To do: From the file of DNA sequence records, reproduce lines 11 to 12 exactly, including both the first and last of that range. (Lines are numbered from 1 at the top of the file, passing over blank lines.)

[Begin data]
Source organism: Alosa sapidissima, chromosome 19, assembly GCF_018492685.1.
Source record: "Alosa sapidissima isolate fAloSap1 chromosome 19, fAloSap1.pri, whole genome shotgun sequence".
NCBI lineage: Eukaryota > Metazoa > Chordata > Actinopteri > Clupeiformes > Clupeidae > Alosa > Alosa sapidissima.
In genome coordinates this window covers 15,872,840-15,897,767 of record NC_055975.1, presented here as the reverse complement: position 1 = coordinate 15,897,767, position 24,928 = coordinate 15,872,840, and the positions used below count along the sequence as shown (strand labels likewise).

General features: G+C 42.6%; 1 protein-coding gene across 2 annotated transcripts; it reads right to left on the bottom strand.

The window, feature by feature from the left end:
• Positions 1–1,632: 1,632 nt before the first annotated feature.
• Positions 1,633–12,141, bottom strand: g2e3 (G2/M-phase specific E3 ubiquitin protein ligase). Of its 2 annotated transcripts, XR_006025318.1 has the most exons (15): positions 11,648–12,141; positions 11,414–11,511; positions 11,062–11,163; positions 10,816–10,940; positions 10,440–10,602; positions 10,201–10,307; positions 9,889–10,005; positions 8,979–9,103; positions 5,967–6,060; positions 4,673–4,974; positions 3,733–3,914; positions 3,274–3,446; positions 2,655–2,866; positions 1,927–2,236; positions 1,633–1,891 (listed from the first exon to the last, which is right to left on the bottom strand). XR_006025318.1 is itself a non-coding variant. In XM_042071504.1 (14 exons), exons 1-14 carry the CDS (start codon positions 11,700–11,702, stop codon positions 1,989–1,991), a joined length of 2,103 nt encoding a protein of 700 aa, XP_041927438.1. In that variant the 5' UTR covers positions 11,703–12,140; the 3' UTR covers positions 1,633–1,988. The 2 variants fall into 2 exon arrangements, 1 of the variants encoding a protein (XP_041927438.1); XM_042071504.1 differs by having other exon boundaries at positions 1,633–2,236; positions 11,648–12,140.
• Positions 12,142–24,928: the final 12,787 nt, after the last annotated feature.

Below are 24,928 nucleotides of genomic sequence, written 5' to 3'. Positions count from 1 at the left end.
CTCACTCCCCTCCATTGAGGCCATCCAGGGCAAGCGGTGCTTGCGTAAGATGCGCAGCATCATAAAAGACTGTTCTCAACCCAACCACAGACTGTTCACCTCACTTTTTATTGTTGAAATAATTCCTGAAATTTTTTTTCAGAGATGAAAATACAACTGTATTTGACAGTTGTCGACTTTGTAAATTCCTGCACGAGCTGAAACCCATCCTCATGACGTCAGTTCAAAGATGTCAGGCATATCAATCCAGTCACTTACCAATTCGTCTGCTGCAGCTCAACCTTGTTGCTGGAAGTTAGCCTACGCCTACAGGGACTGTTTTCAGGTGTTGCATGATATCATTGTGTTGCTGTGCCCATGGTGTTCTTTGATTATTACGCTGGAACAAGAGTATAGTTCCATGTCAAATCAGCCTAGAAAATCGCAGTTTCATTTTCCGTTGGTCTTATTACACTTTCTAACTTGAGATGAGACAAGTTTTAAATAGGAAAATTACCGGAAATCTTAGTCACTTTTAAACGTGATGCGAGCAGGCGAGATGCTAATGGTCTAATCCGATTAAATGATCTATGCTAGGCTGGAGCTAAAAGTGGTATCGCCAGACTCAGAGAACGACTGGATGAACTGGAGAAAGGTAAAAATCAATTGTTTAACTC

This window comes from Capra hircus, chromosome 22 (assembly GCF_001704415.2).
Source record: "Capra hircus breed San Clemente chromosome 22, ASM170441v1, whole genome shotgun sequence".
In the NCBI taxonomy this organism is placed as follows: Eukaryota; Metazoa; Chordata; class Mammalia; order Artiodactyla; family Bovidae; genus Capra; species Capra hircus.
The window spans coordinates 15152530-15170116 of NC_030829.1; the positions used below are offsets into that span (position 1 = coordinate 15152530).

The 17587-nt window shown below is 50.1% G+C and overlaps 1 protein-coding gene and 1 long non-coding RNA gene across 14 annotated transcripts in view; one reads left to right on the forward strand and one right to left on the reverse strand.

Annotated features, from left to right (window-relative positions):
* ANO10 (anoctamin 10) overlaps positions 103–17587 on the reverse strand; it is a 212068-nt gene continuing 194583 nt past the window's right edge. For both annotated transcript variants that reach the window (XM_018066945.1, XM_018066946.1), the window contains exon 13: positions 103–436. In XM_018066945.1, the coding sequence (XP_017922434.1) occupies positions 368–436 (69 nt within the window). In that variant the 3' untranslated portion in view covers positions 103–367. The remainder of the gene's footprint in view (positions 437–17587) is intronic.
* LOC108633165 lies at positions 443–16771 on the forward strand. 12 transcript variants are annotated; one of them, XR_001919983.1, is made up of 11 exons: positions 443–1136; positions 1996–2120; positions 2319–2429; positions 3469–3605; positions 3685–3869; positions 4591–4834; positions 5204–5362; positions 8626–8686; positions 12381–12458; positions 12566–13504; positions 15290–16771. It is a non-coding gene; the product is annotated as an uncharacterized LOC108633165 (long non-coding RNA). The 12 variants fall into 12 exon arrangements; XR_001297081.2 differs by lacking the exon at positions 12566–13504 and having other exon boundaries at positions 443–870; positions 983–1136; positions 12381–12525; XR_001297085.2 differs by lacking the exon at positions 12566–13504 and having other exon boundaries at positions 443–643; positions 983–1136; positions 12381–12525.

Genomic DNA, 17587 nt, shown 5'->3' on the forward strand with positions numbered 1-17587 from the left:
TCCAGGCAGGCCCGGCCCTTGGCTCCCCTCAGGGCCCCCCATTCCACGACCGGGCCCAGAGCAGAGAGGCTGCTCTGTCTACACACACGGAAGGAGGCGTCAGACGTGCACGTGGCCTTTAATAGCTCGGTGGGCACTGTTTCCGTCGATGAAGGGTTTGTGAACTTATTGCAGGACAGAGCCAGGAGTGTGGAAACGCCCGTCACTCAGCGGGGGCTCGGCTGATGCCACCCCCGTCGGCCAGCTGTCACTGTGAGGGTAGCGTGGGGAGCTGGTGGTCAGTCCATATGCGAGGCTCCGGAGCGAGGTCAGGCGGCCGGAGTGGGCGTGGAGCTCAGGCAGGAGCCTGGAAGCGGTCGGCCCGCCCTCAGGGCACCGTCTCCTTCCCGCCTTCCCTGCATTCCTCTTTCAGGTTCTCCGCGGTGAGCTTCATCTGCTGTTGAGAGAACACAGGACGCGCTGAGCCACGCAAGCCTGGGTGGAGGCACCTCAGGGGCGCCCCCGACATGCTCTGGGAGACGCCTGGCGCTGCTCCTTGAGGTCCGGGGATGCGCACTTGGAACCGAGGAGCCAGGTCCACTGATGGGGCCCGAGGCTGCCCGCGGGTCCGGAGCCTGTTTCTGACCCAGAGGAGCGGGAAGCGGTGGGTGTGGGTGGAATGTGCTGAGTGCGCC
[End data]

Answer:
CTCACTCCCCTCCATTGAGGCCATCCAGGGCAAGCGGTGCTTGCGTAAGATGCGCAGCATCATAAAAGACTGTTCTCAACCCAACCACAGACTGTTCACCTCACTTTTTATTGTTGAAATAATTCCTGAAATTTTTTTTCAGAGATGAAAATACAACTGTATTTGACAGTTGTCGACTTTGTAAATTCCTGCACGAGCTGAAACCCATCCTCATGACGTCAGTTCAAAGATGTCAGGCATATCAATCCAGTCACTTACCAATTCGTCTGCTGCAGCTCAACCTTGTTGCTGGAAGTTAGCCTACGCCTACAGGGACTGTTTTCAGGTGTTGCATGATATCATTGTGTTGCTGTGCCCATGGTGTTCTTTGATTATTACGCTGGAACAAGAGTATAGTTCCATGTCAAATCAGCCTAGAAAATCGCAGTTTCATTTTCCGTTGGTCTTATTACACTTTCTAACTTGAGATGAGACAAGTTTTAAATAGGAAAATTACCGGAAATCTTAGTCACTTTTAAACGTGATGCGAGCAGGCGAGATGCTAATGGTCTAATCCGATTAAATGATCTATGCTAGGCTGGAGCTAAAAGTGGTATCGCCAGACTCAGAGAACGACTGGATGAACTGGAGAAAGGTAAAAATCAATTGTTTAACTC

This window comes from Capra hircus, chromosome 22 (assembly GCF_001704415.2).